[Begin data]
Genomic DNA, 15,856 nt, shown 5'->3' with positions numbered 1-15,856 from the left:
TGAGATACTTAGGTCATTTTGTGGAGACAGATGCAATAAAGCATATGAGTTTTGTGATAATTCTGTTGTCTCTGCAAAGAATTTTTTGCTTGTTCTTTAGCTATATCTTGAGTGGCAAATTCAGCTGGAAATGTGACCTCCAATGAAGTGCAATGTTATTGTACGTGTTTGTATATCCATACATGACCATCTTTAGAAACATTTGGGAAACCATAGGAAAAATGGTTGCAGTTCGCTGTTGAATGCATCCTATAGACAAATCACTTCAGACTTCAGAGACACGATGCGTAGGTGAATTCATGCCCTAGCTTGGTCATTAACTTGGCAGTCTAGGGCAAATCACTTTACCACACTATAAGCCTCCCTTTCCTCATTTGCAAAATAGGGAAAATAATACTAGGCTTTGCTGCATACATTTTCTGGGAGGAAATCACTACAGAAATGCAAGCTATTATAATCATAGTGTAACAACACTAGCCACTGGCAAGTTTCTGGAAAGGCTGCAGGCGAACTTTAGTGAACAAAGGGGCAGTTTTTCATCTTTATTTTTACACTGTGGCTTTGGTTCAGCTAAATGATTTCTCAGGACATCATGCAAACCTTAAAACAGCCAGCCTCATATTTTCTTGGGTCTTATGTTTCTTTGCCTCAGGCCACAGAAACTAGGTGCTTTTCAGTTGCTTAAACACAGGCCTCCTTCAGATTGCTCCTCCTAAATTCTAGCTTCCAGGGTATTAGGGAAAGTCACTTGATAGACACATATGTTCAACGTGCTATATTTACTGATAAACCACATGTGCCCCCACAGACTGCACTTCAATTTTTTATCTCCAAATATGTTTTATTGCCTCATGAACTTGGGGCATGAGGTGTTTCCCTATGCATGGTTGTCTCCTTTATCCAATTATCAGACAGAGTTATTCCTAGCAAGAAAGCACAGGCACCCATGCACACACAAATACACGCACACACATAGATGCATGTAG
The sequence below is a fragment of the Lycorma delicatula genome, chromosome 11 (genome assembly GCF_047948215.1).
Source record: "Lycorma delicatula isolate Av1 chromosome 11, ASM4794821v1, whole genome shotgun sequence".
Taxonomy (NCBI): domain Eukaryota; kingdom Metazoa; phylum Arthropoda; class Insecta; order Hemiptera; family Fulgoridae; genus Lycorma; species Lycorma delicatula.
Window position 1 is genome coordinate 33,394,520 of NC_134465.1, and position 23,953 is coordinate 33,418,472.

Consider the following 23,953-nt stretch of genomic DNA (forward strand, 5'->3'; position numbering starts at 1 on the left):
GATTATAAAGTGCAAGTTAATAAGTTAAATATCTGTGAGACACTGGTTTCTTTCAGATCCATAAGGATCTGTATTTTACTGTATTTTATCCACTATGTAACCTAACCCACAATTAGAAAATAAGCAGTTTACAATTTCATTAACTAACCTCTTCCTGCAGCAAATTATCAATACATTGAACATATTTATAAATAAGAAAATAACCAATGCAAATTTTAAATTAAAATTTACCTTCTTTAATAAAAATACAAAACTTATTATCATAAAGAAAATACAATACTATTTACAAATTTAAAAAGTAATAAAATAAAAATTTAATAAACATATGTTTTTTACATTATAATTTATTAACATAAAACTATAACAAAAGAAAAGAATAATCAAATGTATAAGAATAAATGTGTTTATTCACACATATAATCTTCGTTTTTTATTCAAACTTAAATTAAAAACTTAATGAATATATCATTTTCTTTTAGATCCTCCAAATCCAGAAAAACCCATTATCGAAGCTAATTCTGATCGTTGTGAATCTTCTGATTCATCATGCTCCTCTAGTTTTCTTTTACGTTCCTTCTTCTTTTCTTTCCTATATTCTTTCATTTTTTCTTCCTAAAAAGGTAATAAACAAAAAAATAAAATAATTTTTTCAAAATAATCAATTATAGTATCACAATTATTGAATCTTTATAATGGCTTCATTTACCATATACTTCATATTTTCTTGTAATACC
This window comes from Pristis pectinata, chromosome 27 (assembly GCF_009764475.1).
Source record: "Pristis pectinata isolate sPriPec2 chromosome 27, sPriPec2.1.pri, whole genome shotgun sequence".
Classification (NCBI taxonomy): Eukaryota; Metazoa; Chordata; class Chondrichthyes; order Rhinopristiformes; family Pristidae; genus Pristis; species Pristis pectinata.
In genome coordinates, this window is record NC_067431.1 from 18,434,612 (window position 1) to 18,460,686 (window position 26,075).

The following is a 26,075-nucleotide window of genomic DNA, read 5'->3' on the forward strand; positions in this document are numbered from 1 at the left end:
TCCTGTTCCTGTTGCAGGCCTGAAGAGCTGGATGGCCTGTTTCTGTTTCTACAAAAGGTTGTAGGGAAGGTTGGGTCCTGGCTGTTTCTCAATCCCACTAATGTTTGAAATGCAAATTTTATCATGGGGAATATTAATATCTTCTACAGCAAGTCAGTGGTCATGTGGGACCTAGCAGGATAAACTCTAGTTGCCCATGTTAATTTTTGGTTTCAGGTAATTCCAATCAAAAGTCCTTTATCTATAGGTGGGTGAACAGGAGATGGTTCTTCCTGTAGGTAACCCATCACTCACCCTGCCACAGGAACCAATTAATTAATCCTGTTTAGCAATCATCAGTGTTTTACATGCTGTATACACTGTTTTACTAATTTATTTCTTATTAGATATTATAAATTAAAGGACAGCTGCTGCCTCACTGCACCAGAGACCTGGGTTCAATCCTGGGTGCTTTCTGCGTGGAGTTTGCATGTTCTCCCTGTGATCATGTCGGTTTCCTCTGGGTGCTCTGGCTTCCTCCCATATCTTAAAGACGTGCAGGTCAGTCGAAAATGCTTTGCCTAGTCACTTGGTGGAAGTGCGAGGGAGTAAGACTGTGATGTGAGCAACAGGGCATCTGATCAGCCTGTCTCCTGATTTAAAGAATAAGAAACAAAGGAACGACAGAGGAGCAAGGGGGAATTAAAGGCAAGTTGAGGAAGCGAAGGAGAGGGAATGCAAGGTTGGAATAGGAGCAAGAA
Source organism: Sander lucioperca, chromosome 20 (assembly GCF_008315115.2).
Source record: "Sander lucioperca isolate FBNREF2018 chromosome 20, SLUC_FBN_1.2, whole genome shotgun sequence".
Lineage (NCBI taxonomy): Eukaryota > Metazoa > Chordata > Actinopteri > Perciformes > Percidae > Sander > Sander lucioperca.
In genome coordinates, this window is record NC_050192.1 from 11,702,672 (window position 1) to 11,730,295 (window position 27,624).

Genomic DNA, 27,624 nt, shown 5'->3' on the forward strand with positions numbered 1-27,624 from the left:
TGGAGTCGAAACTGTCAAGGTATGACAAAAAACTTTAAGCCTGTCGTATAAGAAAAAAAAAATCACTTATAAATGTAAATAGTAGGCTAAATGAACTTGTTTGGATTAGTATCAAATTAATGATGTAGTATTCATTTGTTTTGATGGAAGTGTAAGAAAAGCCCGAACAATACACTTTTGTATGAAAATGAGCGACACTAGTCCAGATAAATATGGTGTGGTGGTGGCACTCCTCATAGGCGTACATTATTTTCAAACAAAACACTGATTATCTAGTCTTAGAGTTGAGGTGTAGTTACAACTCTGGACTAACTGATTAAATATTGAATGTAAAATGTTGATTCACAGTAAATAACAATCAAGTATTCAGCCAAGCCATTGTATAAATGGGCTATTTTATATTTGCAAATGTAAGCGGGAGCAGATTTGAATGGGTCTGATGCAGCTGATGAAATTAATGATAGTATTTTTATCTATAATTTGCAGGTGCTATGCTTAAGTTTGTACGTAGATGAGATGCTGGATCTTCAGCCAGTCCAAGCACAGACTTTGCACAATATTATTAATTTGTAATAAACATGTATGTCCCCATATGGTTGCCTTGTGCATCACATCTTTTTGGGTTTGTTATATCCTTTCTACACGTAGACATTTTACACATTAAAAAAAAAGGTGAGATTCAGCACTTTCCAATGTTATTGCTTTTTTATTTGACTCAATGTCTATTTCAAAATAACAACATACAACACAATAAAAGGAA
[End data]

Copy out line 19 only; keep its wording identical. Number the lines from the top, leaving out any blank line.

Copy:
Genomic DNA, 27,624 nt, shown 5'->3' on the forward strand with positions numbered 1-27,624 from the left: